an article on Zeus in modern day paganism

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an article on Zeus in modern day paganism

Postby Quintus Aurelius Orcus on Sun Jun 18, 2006 9:23 pm

Salvete

I thought it might be interesting to share this with you guys. Any comments are appreciated of course.
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Zeus in modern day paganism:

Like Ares, Zeus tends to be overlooked in modern day paganism. Most pagans don't really pay homage to him due to his reputation he gained from mythology. In mythology, Zeus is portrayed as *the* patriarchal deity who spends his time chasing women (mortal and divine) and raping them. Most people tend to take the rape of these goddesses and mortal women literally. Add the myth of a patriarchal evil conspiracy to destroy a peaceful matriarchal society and you get really fast to why few people are drawn to Zeus. Well those aren’t the two only reasons. The third one, in my opinion, is that Zeus for some people is similar to YHWH, the Judeao-Christian god. When people first come to paganism, they usually tend to reject anything that has to do with Christianity which is ludicrous if you think about it. We as a culture are heavily influenced by Christian ideas and principles. It has shaped our way of life for the last sixteen hundred years and these people simply reject anything Christian based on their resentment towards monotheism?
To be honest, I had a similar attitude towards it when I left Christianity and started to look into Hellenismos. Even though I wasn’t ready to reject anything Christian or that was influenced by it, I criticized Christianity. In the beginning I didn’t really notice Zeus. I was to much drawn to the Titans and chthonic deities to really notice him. It wasn’t until I learned of the chthonic aspect of Apollon that I slowly started to take interest in Zeus. Even than, it was months away, before I even thought about devoting my time to him. Apollon and Zeus stand close to each other. Mythological speaking of course. Apollon also chases women and even men, but unlike his father, he’s not really successful at conquering them. I think this show that no matter how much a child wants to be like his father, he will always fail at it. It is normal for a child to try to imitate their fathers, but eventually they realize that they must walk their own path and not their father’s path. That is a path that is not for us. The myths of Apollon chasing women show that.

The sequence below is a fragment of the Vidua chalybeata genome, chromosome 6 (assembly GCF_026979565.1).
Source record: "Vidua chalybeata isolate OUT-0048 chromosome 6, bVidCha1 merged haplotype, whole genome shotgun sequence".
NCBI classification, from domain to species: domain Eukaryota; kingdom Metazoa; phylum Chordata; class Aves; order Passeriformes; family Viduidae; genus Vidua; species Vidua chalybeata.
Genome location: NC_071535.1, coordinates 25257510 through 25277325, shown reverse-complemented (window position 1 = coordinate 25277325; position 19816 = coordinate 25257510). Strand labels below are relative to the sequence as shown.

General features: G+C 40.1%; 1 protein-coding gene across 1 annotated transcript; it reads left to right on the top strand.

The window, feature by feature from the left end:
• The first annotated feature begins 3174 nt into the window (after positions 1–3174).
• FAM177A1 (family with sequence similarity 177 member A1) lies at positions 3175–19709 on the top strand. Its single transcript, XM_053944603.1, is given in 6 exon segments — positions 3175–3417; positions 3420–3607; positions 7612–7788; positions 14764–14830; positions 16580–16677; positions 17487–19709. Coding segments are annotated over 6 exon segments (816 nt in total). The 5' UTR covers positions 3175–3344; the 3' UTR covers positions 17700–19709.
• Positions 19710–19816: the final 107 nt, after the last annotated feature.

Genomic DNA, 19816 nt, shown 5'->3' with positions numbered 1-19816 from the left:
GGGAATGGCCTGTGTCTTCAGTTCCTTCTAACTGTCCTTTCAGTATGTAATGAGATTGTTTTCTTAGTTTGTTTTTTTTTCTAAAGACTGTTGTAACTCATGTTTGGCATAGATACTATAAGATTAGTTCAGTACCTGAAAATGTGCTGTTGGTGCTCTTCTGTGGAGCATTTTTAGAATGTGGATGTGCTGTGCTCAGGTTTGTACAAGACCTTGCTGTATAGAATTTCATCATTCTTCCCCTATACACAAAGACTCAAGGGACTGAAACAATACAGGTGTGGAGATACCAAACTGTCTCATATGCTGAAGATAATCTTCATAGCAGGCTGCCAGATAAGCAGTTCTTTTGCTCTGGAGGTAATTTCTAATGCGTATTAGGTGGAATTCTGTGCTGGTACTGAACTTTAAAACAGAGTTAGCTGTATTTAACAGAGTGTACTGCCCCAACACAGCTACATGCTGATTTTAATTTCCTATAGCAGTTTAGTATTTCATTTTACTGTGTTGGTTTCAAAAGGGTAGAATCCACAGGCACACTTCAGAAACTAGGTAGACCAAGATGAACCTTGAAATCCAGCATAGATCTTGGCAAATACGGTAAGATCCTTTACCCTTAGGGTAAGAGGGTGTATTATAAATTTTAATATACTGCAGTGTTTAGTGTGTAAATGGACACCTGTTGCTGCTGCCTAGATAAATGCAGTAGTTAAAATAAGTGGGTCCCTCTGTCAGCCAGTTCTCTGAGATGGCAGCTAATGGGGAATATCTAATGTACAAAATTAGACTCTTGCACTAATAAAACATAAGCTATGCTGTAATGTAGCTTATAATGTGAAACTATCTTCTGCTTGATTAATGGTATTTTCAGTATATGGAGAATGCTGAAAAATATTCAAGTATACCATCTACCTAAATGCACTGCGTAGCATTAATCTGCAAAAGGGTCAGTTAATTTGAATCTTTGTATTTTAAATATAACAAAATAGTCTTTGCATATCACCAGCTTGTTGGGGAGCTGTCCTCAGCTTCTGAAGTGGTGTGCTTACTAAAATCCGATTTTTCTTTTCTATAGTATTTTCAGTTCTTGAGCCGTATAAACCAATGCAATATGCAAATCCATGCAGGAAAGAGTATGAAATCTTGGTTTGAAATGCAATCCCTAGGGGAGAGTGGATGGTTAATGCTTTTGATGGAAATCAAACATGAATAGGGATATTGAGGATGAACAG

I’m not suggesting that Apollon is an aspect of Zeus. No, to me Apollon is Apollon. He is a individual, separate deity, just like Zeus. Going back to the rape issue. Zeus is a powerful deity whose influence should not be underestimated. After all, he’s called the King of the Gods and Father of Gods and Men for a reason. People are offended by his ways, the way he acts in mythology, how he cheats on Hera on every turn. The truth is that the social constructs that made up Hellenic society is reflected in their myths on the Gods. When he cheats on his wife and sires offspring with other goddesses and women, he shows the attitude of men those days towards women in general; that they were regarded as a subspecies of mankind, and are only good for procreation. The fact that he even cheats Hera with a boy called Ganymedes is no real surprise either. Boys, aged 12-14 became aware of the attention they were getting from the older men in their town or village, and were tutored by these men into everything they will be confronted with during their life, resulting in a friendship that could turn sexual. In ancient Greece, however, "rape" may have had a different meaning than it does today. It may not have had quite the same negative connotation. This is probably not the only reason why Zeus does not have as many followers as Hekate, Phoibos Apollon, Pallas Athena and Artemis to name a few. It probably has more to do with the fact that Zeus can be overwhelming; he is an authoritarian deity.